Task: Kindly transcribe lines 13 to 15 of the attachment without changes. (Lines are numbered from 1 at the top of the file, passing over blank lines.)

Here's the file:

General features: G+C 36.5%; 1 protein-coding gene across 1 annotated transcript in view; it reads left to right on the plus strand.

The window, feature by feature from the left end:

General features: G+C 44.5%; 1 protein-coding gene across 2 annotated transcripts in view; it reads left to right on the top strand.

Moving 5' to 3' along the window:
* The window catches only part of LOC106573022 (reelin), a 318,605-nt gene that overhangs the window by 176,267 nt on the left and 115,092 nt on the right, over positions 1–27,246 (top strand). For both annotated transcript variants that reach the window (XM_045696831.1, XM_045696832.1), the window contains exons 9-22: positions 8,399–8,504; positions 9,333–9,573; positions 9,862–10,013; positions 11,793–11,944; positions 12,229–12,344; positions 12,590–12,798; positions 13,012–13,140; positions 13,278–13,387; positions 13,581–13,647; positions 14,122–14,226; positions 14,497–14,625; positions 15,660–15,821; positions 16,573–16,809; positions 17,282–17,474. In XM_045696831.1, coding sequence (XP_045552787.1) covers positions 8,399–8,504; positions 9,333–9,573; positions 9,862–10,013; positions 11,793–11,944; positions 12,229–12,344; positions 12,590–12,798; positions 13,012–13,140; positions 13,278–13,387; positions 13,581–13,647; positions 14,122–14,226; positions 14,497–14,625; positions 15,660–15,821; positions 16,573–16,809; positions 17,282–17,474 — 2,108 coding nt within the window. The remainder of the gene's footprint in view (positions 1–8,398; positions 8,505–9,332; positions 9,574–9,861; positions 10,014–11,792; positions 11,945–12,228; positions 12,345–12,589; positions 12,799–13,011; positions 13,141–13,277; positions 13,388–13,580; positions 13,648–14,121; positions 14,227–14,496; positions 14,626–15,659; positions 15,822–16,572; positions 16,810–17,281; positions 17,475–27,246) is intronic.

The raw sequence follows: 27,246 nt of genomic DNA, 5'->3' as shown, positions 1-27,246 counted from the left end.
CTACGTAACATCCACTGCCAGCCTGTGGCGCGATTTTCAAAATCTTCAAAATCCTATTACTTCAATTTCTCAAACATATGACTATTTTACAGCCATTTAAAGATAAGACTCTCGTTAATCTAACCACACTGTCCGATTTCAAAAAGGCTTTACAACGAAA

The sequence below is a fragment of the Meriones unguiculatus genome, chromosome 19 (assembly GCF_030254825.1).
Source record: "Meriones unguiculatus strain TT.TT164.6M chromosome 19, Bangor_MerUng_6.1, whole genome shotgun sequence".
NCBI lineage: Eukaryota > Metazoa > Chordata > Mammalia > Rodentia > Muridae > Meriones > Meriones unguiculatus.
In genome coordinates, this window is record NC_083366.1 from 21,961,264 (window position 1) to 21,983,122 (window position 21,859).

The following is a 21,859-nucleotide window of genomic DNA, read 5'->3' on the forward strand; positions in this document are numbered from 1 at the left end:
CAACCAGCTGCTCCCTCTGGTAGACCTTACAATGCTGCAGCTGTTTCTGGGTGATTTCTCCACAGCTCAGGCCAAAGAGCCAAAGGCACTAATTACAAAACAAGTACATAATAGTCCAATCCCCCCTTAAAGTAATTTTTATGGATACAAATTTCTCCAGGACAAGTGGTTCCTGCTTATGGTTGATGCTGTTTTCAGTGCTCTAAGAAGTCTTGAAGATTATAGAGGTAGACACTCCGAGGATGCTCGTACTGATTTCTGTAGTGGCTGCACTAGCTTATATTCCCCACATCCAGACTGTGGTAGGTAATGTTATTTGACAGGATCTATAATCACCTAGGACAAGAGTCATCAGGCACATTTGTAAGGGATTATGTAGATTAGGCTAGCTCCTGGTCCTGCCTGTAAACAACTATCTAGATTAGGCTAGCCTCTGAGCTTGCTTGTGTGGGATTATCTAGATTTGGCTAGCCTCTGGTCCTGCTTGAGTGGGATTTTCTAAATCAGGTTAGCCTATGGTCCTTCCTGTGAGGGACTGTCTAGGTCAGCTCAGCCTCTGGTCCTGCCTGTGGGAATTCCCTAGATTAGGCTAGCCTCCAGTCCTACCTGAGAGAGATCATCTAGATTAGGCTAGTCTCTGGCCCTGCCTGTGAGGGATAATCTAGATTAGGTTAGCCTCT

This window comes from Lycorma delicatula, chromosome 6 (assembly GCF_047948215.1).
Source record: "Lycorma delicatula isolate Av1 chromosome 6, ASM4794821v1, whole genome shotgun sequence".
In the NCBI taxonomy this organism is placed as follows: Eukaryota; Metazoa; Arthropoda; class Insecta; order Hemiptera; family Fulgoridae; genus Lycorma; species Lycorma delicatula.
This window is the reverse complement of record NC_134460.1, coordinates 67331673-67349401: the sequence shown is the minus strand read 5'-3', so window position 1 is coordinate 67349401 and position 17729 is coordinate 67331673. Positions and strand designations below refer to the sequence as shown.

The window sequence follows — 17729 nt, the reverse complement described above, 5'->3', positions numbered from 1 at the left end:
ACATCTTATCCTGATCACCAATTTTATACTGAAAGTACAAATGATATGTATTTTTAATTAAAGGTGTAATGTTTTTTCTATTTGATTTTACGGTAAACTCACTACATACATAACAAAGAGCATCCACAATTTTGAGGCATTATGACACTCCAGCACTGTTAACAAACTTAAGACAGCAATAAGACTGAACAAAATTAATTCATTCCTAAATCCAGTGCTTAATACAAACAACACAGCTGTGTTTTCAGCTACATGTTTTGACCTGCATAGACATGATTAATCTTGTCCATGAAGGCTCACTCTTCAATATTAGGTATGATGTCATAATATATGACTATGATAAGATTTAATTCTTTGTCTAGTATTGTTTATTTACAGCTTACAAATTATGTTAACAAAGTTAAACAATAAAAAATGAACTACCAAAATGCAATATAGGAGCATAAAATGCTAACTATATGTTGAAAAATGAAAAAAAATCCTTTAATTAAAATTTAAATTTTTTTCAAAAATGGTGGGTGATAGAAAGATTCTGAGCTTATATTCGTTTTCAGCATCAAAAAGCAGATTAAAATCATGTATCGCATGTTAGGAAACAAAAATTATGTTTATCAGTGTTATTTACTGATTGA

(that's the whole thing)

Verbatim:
CAACCAGCTGCTCCCTCTGGTAGACCTTACAATGCTGCAGCTGTTTCTGGGTGATTTCTCCACAGCTCAGGCCAAAGAGCCAAAGGCACTAATTACAAAACAAGTACATAATAGTCCAATCCCCCCTTAAAGTAATTTTTATGGATACAAATTTCTCCAGGACAAGTGGTTCCTGCTTATGGTTGATGCTGTTTTCAGTGCTCTAAGAAGTCTTGAAGATTATAGAGGTAGACACTCCGAGGATGCTCGTACTGATTTCTGTAGTGGCTGCACTAGCTTATATTCCCCACATCCAGACTGTGGTAGGTAATGTTATTTGACAGGATCTATAATCACCTAGGACAAGAGTCATCAGGCACATTTGTAAGGGATTATGTAGATTAGGCTAGCTCCTGGTCCTGCCTGTAAACAACTATCTAGATTAGGCTAGCCTCTGAGCTTGCTTGTGTGGGATTATCTAGATTTGGCTAGCCTCTGGTCCTGCTTGAGTGGGATTTTCTAAATCAGGTTAGCCTATGGTCCTTCCTGTGAGGGACTGTCTAGGTCAGCTCAGCCTCTGGTCCTGCCTGTGGGAATTCCCTAGATTAGGCTAGCCTCCAGTCCTACCTGAGAGAGATCATCTAGATTAGGCTAGTCTCTGGCCCTGCCTGTGAGGGATAATCTAGATTAGGTTAGCCTCT

This window comes from Lycorma delicatula, chromosome 6 (assembly GCF_047948215.1).
Source record: "Lycorma delicatula isolate Av1 chromosome 6, ASM4794821v1, whole genome shotgun sequence".